Mike Baker reports on how teachers here get a raw deal when it comes to classroom hours, workload and spare time compared with their counterparts abroad
ON the first parents' evening at my daughter's new school, the teacher gave out her home telephone number and e-mail address and urged us to get in touch anytime. "Anytime?" I asked. "Well, up to about 11pm, I usually go to bed then," she replied.
I knew that teachers worked long hours but this was selfless dedication in the extreme. It happened in the United States; perhaps understandably, no teacher in England has ever made the same offer.
Teachers' working hours vary widely from country to country. So do the regulations which govern both minimum and, occasionally, maximum working hours. International comparisons are difficult to make; statistics and definitions are slippery items.
Yet, as the Government and unions settle into their joint workload review, it seems worth asking: how hard do our teachers work compared with their international counterparts?
Teachers in England and Wales want the Government to look to Scotland where the McCrone Report will lead to the introduction of a maximum 35-hour working week for all teachers from August 1 this year.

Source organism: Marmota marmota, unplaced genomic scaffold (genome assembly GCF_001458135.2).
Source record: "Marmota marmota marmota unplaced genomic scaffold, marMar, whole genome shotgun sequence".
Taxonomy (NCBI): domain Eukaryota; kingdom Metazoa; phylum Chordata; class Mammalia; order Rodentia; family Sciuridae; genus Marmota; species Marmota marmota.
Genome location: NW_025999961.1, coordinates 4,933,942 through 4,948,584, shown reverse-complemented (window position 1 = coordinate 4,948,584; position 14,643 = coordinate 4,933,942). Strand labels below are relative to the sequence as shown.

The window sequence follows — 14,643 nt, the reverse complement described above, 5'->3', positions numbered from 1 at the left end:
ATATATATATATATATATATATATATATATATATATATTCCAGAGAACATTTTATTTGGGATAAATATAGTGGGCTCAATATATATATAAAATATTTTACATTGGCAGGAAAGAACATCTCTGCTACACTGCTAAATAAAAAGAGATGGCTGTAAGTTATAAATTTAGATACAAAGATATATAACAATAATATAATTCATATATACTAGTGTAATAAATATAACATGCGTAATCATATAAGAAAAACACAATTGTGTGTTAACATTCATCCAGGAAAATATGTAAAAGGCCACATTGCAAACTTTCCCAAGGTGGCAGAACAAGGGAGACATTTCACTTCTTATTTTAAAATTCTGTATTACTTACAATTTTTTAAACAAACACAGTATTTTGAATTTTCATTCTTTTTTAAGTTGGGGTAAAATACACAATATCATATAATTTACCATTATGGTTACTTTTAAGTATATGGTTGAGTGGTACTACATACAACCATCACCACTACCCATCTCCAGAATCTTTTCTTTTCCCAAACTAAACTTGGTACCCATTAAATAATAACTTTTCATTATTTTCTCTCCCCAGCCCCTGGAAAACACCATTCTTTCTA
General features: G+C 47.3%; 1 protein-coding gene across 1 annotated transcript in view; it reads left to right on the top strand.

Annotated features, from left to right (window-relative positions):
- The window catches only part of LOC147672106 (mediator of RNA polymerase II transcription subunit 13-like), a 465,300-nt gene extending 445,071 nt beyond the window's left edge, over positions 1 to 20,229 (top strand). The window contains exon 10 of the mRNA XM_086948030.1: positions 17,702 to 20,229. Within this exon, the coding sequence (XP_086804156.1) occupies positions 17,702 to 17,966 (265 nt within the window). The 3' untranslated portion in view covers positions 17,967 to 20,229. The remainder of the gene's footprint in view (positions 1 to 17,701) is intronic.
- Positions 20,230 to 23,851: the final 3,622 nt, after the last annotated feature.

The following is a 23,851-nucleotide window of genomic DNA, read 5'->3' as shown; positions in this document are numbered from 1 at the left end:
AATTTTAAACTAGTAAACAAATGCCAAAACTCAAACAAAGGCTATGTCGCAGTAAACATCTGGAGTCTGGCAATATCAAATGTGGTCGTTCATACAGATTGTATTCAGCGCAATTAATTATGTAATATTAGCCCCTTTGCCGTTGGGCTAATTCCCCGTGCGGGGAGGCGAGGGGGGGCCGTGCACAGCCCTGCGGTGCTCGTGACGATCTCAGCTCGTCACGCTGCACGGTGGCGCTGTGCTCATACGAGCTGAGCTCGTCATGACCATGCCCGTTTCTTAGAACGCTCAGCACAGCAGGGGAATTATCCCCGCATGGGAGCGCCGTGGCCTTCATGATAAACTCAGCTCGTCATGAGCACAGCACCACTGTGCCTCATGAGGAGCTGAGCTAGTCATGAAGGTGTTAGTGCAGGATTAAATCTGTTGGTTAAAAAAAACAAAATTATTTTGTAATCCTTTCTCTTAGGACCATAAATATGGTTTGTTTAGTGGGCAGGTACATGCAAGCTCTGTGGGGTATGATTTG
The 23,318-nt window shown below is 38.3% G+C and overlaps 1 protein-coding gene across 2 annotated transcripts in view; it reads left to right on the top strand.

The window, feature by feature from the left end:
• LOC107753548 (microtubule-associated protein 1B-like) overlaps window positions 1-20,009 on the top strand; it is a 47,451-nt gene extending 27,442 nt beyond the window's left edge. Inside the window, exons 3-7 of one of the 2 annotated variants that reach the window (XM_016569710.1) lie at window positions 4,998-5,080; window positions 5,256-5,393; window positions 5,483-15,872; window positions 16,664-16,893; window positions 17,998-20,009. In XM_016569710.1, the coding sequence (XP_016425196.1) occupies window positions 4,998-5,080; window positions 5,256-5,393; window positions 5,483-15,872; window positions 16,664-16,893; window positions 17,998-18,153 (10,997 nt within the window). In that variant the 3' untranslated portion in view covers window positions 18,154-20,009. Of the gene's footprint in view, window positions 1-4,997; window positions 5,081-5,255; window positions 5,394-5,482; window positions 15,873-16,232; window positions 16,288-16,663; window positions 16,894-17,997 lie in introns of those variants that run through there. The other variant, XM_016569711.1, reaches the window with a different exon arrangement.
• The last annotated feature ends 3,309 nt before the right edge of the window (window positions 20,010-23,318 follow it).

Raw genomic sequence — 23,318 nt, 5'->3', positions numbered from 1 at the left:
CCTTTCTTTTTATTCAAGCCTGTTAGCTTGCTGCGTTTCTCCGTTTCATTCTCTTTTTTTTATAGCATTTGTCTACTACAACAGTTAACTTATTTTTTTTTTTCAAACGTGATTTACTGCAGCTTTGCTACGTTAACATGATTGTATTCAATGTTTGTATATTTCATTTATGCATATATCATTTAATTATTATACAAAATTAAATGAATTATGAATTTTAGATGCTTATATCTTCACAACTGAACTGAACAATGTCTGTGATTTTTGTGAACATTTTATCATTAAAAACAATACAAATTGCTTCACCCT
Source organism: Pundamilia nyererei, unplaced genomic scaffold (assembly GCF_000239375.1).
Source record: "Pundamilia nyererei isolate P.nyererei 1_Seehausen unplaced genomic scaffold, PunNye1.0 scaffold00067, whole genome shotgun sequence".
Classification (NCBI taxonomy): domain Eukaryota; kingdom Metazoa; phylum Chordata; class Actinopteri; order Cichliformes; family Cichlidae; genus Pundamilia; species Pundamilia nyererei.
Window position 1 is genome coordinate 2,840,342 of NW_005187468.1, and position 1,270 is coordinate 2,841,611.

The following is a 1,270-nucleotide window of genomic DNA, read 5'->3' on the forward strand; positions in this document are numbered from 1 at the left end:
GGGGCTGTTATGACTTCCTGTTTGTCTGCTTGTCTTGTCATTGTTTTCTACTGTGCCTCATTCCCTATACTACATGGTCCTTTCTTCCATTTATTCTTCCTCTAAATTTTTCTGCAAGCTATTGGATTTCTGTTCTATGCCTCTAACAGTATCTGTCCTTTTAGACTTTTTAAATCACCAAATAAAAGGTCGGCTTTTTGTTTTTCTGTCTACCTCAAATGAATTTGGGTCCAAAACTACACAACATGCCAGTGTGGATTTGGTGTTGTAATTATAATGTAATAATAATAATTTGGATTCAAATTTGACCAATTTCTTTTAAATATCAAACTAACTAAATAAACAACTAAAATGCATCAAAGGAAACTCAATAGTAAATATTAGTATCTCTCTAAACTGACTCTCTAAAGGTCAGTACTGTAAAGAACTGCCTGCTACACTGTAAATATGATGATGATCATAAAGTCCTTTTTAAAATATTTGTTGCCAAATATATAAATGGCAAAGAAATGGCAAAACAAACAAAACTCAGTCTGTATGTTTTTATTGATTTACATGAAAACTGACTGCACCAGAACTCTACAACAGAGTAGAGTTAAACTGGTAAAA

It also heralds a phased reduction in maximum class contact time this coming year from 25 hours in primary schools, and 23.5 in secondary, down to 22.5 hours in all schools by August 2006. The deal is the envy of teachers south of the border who see non-contact time as the key to the workload problem.
Relatively few countries set maximum working or teaching times. In some countries teachers' maximum hours fall under general employment legislation. In others, a limit on either teaching or working hours is set specifically for schools (see box below left).